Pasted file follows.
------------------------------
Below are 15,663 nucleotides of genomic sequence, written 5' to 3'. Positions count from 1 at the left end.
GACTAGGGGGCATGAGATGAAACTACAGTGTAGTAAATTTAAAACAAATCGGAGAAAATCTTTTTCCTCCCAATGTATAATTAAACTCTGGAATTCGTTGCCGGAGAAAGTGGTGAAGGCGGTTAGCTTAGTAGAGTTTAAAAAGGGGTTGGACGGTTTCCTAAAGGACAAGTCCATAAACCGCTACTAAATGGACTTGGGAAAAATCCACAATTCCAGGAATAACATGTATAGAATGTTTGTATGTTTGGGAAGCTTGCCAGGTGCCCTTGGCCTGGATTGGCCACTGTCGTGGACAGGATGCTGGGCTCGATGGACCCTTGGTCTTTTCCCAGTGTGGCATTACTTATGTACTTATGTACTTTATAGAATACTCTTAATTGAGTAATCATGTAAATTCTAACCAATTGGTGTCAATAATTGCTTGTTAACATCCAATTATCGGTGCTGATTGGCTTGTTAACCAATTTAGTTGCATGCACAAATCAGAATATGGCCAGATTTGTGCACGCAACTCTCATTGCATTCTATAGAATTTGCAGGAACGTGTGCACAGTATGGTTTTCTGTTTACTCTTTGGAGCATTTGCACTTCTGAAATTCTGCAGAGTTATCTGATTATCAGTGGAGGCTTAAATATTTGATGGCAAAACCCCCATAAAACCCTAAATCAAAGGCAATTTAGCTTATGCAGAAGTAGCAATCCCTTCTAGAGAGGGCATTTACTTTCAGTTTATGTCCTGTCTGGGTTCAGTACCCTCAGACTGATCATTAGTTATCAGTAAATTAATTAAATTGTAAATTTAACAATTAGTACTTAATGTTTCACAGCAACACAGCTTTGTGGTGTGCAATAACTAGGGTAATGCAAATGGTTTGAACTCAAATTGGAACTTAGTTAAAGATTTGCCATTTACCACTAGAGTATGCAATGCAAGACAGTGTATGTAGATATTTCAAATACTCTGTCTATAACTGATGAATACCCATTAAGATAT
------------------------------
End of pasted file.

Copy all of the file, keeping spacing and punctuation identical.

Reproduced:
Below are 15,663 nucleotides of genomic sequence, written 5' to 3'. Positions count from 1 at the left end.
GACTAGGGGGCATGAGATGAAACTACAGTGTAGTAAATTTAAAACAAATCGGAGAAAATCTTTTTCCTCCCAATGTATAATTAAACTCTGGAATTCGTTGCCGGAGAAAGTGGTGAAGGCGGTTAGCTTAGTAGAGTTTAAAAAGGGGTTGGACGGTTTCCTAAAGGACAAGTCCATAAACCGCTACTAAATGGACTTGGGAAAAATCCACAATTCCAGGAATAACATGTATAGAATGTTTGTATGTTTGGGAAGCTTGCCAGGTGCCCTTGGCCTGGATTGGCCACTGTCGTGGACAGGATGCTGGGCTCGATGGACCCTTGGTCTTTTCCCAGTGTGGCATTACTTATGTACTTATGTACTTTATAGAATACTCTTAATTGAGTAATCATGTAAATTCTAACCAATTGGTGTCAATAATTGCTTGTTAACATCCAATTATCGGTGCTGATTGGCTTGTTAACCAATTTAGTTGCATGCACAAATCAGAATATGGCCAGATTTGTGCACGCAACTCTCATTGCATTCTATAGAATTTGCAGGAACGTGTGCACAGTATGGTTTTCTGTTTACTCTTTGGAGCATTTGCACTTCTGAAATTCTGCAGAGTTATCTGATTATCAGTGGAGGCTTAAATATTTGATGGCAAAACCCCCATAAAACCCTAAATCAAAGGCAATTTAGCTTATGCAGAAGTAGCAATCCCTTCTAGAGAGGGCATTTACTTTCAGTTTATGTCCTGTCTGGGTTCAGTACCCTCAGACTGATCATTAGTTATCAGTAAATTAATTAAATTGTAAATTTAACAATTAGTACTTAATGTTTCACAGCAACACAGCTTTGTGGTGTGCAATAACTAGGGTAATGCAAATGGTTTGAACTCAAATTGGAACTTAGTTAAAGATTTGCCATTTACCACTAGAGTATGCAATGCAAGACAGTGTATGTAGATATTTCAAATACTCTGTCTATAACTGATGAATACCCATTAAGATAT